South Africans are starting to save for retirement five years too late

 ·26 May 2018

A common challenge for financial intermediaries is that the average client does not save enough.

“This is never quite as evident as when such a client reaches retirement and expects their retirement savings to provide the same level of income as they were earning before retirement,” said Rainier van der Nest, business development manager at Glacier by Sanlam.

Citing the recent Sanlam Benchmark Survey, van der Nest highlighted the following differences between ideal savings behaviour and the current reality in South Africa:

  • People start saving too late (28 years of age vs suggested 23);
  • People save too little. (The average savings rate is 7% vs the suggested minimum of 15%);
  • 62% of individuals do not reinvest retirement savings at retrenchment or job changes;
  • 38% don’t get retirement saving advice;
  • 90% do not ever relook their pension options after initially signing up.

92% of retirees do not have adequate savings

According to van der Nest, a person’s retirement savings are deemed adequate if they can replace at least 75% of their final income, something only 8% of retirees achieve.

“This leaves a staggering 92% of people under the 75% income replacement ratio,” he said

“Yet quite often, clients only start engaging with financial intermediaries at retirement stage, expecting to receive the same salary during retirement. However, figures from the Sanlam Benchmark survey show that the actual income replacement ratio is closer to 40% of final salary. This is far removed from the preferred 75%.

“The fact that many people can only replace 40% of their final salary during retirement leads to other dilemmas. The Benchmark research shows that 51% of retirees struggle to make ends meet, and that a third of retirees can’t cover their medical expenses.”

Retirement realities

In light of these struggles, van der Nest noted that there is no ideal solutions to address all of these issues.

Short of actually saving more, starting to save earlier, working longer, and importantly – preserving retirement savings when changing jobs, their is no-catch-all solution, he said.

“The reality is that at retirement, clients need to understand that their retirement savings have a certain income purchasing value, which is not necessarily going to be the same as their final income pre-retirement.”

“If clients draw income above this value, the chances of facing longevity risk (outliving their savings) become exponentially higher. If they try to grow their retirement savings by investing more aggressively, they then increase their market risk exposure. The combination of both of these factors increases the risk of capital depletion in future,” he said.

So what are the realities we need to come to terms with?

  • Clients who reach retirement without having saved enough will have to make some tough decisions, together with their financial intermediaries;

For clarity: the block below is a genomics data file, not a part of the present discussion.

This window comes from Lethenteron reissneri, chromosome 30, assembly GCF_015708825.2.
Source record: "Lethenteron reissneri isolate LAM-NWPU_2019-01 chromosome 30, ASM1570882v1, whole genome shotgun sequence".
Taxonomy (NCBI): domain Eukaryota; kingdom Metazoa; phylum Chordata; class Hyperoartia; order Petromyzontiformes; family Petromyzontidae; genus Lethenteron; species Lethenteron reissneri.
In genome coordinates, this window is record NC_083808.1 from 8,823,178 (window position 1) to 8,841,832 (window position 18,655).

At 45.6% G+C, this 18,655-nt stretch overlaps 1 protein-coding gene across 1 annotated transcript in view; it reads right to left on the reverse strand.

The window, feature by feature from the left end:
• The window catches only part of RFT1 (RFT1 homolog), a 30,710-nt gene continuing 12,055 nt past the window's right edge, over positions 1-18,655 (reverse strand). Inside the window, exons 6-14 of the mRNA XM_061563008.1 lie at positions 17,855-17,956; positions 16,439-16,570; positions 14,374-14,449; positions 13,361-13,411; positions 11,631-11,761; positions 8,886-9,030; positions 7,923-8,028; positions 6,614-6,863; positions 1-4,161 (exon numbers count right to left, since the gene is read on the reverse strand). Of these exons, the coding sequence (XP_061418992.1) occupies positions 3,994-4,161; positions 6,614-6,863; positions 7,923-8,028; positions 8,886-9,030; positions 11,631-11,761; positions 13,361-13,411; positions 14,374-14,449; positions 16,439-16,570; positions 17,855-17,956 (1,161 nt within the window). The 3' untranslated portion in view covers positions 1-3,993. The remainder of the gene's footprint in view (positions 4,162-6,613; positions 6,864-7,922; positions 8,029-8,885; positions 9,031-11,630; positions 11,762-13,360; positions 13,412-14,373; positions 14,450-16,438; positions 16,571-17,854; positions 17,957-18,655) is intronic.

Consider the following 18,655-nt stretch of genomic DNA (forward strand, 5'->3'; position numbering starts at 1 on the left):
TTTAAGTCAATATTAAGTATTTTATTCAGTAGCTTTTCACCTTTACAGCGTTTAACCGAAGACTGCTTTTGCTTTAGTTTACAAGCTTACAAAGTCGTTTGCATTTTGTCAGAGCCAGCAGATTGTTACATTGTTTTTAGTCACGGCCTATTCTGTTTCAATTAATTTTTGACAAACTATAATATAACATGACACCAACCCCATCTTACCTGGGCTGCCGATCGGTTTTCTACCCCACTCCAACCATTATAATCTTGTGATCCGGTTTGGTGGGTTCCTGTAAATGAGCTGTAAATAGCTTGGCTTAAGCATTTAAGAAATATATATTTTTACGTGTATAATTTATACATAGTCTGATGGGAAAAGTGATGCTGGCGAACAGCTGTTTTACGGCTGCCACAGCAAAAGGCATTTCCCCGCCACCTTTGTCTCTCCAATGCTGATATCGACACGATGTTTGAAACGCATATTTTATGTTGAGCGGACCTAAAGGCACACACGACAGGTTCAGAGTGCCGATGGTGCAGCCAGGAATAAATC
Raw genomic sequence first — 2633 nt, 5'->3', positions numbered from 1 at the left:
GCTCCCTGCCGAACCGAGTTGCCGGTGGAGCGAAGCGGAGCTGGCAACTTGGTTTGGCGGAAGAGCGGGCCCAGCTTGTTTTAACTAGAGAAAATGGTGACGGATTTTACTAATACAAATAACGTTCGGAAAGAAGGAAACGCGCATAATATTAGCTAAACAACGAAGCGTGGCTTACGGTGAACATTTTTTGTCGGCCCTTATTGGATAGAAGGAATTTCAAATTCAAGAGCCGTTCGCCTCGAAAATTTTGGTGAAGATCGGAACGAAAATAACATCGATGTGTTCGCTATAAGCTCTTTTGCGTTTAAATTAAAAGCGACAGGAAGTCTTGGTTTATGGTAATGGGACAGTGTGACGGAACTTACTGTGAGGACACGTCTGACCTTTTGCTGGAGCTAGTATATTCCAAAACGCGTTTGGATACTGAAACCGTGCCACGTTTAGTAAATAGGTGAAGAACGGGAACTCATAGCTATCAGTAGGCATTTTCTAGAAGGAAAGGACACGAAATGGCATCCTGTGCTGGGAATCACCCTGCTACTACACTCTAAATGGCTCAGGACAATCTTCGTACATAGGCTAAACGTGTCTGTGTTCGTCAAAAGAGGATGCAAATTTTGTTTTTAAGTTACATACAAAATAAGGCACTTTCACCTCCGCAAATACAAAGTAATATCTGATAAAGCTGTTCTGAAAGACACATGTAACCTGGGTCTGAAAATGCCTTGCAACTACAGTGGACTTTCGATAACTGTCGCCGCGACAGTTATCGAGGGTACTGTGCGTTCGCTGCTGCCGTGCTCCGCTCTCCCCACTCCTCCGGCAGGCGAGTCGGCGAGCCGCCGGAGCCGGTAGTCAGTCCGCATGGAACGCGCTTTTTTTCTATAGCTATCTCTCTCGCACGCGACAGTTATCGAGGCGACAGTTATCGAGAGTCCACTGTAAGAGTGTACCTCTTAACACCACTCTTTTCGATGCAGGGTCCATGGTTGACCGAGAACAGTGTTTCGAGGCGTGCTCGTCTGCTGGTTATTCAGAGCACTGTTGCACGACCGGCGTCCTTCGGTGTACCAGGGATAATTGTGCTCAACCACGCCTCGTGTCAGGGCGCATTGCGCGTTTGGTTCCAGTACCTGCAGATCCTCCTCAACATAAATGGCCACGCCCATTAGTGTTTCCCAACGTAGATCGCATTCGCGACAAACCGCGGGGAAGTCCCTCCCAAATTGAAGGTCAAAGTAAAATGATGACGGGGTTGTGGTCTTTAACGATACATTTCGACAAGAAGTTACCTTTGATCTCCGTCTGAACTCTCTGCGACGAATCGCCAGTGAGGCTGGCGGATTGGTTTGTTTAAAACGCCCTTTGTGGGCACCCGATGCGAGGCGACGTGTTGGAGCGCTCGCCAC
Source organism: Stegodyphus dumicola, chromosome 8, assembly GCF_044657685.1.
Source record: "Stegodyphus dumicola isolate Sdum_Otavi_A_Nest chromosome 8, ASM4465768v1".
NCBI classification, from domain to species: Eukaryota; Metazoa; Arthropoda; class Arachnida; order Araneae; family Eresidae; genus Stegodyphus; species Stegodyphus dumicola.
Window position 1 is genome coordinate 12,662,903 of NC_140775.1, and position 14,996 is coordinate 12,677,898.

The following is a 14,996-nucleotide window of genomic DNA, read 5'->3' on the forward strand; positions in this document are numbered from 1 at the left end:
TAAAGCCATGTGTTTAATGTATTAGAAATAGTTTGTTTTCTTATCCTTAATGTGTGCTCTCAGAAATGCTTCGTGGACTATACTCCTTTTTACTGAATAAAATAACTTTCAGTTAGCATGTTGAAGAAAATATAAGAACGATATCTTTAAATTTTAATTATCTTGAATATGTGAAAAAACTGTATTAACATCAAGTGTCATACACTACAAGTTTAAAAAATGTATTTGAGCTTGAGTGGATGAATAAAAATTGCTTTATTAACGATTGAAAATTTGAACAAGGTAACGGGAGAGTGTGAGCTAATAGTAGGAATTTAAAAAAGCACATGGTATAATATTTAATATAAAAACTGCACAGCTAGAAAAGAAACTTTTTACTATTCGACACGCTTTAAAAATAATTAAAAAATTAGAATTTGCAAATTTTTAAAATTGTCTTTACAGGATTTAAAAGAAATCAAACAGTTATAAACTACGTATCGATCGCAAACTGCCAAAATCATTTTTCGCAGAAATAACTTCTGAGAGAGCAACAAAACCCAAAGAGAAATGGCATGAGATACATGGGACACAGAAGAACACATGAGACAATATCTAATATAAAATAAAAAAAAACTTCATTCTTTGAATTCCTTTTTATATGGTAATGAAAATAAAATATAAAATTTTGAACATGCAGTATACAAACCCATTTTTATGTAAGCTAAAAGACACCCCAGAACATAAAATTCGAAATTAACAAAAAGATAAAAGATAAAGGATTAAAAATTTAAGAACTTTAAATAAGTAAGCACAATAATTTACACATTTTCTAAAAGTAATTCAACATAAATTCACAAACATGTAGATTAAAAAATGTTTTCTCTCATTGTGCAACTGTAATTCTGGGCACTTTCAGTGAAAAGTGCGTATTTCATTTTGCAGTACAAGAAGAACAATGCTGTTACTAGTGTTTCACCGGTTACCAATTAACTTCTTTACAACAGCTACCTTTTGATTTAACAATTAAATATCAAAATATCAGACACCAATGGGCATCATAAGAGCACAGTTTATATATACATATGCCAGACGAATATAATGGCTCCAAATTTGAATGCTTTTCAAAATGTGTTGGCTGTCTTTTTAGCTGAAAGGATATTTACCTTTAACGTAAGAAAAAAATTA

• The main objective of retirement planning is to ensure a sustainable retirement income for the remainder of one’s life. This may mean starting off with a lower income in retirement, in order to ensure that the capital lasts;
  • The client, together with their financial intermediary, should consider all available retirement income options. For some clients, an Investment-Linked Living Annuity (ILLA) may not be the best solution. For many retirees, combining an ILLA with a guaranteed annuity may be the best way to secure a sustainable income.

“At the point of retirement, it thus becomes extremely important that a client, together with his financial intermediary, start planning this income stream based on the assets they have to work with, ” van der Nest said.

“This is not a once-off exercise. It is equally important for retired clients to meet with their financial intermediaries at least annually, to review their portfolios.”


Van der Nest provided an example of how important it is to determine the appropriate income withdrawal, so that your capital is not depleted.

In this example, the retiree is a:

  • 60 year-old male;
  • With R5 million retirement savings;
  • Requiring income of R30k (7.2% initially) per month escalating with 7% per annum.

The income illustration shown below reflects a moderate risk profile, assuming 10% portfolio growth per annum.

At age 73, the income escalation is no longer sustainable, which means that income starts depleting in real terms.

The illustration below also shows capital depletion.

To provide a more sustainable real income, we need to start with a lower retirement income.

The illustration below shows an income of R20k (4.8% initially) per month using the same scenario.

The income stream is more sustainable while still maintaining purchasing power.  It can also be seen that the capital is preserved.

Read: Large migration to the coast as South Africans look for areas to retire

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